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Tourism operators and business owners expressed relief after the four Atlantic premiers announced a July 3 start date to the long-delayed “travel bubble” between Nova Scotia, New Brunswick, P.E.I. and Newfoundland and Labrador.
The premiers of the four Atlantic provinces announced the start date of the bubble on Wednesday afternoon. A statement noted that the move will allow travel between the provinces without the requirement of a 14-day quarantine, “as COVID-19 case numbers remain low in each province”.
P.E.I. will still maintain COVID-19 related travel restrictions on provinces outside of Atlantic Canada for the time being. Seasonal residents from other provinces will also be able to travel between Nova Scotia, New Brunswick and P.E.I., provided they have documentation of completion of a 14-day self-isolation.
Seasonal residents will not be able to travel to Newfoundland and Labrador at this time.
The easing of the restrictions will provide some economic oxygen for P.E.I.’s tourism sector.
Business owner Jennifer Ridgeway welcomed news of the potential influx of tourists.
In the summer, visitors from out of province account for roughly 75 per cent of business at her Charlottetown shops, which include Moonsnail Soapworks and Luna Eclectic Emporium, and Moonsnail Mercantile store in Cavendish.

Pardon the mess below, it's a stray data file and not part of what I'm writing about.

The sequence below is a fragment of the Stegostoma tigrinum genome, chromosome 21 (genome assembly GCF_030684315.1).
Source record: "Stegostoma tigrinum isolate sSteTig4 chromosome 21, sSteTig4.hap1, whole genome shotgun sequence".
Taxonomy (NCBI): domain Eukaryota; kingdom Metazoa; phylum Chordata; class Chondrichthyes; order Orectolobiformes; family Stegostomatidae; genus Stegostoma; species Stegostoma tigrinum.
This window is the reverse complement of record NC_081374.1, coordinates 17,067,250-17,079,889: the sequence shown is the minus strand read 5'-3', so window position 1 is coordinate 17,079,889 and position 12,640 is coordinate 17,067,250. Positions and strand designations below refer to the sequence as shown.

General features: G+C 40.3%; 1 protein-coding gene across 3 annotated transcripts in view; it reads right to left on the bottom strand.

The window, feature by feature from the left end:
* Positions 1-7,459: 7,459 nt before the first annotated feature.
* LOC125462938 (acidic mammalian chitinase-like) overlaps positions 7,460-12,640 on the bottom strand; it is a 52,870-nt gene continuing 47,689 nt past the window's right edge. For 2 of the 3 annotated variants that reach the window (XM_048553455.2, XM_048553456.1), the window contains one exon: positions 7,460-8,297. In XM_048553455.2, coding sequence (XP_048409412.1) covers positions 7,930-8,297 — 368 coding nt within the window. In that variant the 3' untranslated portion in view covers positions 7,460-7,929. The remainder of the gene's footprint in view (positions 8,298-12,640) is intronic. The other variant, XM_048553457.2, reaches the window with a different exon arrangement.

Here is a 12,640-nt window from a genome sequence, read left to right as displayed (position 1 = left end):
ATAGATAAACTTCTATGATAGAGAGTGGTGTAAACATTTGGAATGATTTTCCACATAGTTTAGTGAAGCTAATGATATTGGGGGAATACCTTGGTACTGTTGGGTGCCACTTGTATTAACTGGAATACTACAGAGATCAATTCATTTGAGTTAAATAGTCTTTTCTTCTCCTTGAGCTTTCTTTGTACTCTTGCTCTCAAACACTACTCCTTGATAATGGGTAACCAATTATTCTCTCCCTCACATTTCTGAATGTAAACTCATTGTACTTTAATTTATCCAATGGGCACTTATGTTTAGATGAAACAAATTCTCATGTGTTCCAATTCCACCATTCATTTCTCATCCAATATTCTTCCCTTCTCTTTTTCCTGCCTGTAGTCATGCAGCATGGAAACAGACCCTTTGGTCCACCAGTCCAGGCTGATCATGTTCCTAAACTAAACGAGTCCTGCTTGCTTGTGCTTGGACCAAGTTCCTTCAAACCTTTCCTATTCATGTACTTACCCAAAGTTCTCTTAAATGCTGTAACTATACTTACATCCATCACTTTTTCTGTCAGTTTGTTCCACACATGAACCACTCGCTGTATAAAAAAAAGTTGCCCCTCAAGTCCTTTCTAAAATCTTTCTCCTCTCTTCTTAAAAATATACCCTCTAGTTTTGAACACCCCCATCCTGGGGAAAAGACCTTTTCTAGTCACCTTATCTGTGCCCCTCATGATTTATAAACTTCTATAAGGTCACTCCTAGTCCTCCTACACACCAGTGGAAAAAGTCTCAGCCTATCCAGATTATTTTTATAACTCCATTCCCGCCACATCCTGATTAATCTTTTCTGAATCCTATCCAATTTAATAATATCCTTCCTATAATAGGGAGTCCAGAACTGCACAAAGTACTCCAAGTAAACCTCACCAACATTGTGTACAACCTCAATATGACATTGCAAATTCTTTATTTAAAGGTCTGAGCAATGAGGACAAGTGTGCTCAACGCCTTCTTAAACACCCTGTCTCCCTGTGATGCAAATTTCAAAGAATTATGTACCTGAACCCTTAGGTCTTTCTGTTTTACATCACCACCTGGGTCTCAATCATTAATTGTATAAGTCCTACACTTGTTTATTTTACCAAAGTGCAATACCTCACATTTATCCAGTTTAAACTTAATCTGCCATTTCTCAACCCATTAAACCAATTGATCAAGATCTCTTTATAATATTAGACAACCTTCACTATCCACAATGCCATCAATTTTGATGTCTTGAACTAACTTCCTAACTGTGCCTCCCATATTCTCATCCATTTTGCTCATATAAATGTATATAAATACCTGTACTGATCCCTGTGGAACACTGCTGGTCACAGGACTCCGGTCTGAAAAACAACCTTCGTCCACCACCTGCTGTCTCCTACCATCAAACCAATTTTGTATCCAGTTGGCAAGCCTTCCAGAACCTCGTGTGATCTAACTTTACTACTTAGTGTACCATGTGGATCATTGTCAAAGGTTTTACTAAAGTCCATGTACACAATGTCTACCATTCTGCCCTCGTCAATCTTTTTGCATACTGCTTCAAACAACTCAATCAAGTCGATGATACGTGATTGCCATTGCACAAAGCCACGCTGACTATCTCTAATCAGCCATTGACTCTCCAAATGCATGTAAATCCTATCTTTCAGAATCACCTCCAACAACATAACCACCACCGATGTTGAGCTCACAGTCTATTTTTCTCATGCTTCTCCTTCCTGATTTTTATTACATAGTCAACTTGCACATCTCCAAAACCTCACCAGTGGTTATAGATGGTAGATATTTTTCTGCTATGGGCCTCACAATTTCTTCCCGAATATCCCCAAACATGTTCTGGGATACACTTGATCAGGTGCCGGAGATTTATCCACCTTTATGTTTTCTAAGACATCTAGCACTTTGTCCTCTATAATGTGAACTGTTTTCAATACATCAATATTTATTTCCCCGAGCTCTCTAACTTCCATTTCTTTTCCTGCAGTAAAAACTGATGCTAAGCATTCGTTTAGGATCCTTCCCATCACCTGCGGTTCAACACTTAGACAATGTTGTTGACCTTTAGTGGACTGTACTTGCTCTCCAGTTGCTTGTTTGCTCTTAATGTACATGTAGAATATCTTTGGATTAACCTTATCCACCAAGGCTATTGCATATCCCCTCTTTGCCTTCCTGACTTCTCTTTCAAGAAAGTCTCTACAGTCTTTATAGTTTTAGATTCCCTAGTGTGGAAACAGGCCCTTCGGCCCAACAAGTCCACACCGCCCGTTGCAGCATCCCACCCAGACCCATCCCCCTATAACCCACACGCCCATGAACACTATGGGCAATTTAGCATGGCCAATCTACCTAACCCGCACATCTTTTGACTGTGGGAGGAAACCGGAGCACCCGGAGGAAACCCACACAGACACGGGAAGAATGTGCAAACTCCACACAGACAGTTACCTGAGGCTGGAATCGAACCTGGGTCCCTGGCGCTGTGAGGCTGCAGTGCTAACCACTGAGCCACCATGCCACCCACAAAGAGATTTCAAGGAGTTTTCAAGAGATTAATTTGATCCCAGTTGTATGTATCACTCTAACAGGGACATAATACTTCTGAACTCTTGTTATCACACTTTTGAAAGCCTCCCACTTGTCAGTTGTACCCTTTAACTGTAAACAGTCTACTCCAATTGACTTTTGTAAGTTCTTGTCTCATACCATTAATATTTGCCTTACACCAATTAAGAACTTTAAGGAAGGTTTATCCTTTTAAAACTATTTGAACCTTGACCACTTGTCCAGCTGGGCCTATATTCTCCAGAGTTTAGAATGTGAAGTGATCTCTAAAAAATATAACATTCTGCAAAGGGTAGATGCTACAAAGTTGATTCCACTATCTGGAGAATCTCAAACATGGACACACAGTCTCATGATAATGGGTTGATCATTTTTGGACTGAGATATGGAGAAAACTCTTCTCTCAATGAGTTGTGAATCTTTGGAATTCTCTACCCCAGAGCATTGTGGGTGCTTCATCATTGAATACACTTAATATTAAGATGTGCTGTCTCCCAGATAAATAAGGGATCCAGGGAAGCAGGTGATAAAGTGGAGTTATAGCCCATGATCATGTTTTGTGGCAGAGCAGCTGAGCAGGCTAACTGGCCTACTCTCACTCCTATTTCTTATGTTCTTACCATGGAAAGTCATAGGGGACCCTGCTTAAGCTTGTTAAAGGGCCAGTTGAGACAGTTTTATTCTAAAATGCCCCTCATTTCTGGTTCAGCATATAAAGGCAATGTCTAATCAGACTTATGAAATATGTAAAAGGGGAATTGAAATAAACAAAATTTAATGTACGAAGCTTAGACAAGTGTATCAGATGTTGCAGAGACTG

“I guess that I could say that I’m cautiously optimistic,’’ says Ridgeway.
“I think everybody is hoping to make enough money to keep their staff on.’’
Business has been “very quiet’’ compared to a regular, pre-pandemic June, she adds.
Ridgeway says there simply are not enough Islanders alone to keep her businesses in the black.
She believes the Atlantic bubble could help keep some businesses from going bankrupt this summer.
AT A GLANCE
Documents that will be needed for travel within Atlantic Canada include:
- Self-declaration form, to be completed online and presented upon entry.
- Proof of residency in Atlantic Canada
- For seasonal residents, proof of completion of self-isolation.
- Islanders returning from travel outside of Atlantic Canada will still be required to self-isolate for 14 days before being able to travel within the province or region
Rosemary Lee, owner of The Eden Hall Inn on West Street in Charlottetown, calls the bubble “good news’’ but is worried about a possible spread of COVID-19. She is struggling with whether to stay open for now.
She reopened in mid-June after closing on March 18. Her inn is normally open year-round. She has yet to have a single guest.
Last year, Lee had a fair number of guests from Atlantic Canada stay at her inn.
In the legislature on Wednesday, Premier Dennis King said Atlantic Canadian residents travelling between provinces will be asked for a self-declaration form, as well as proof of residency upon entry. Screening will still be maintained at the Confederation Bridge and at the Wood Islands ferry terminal.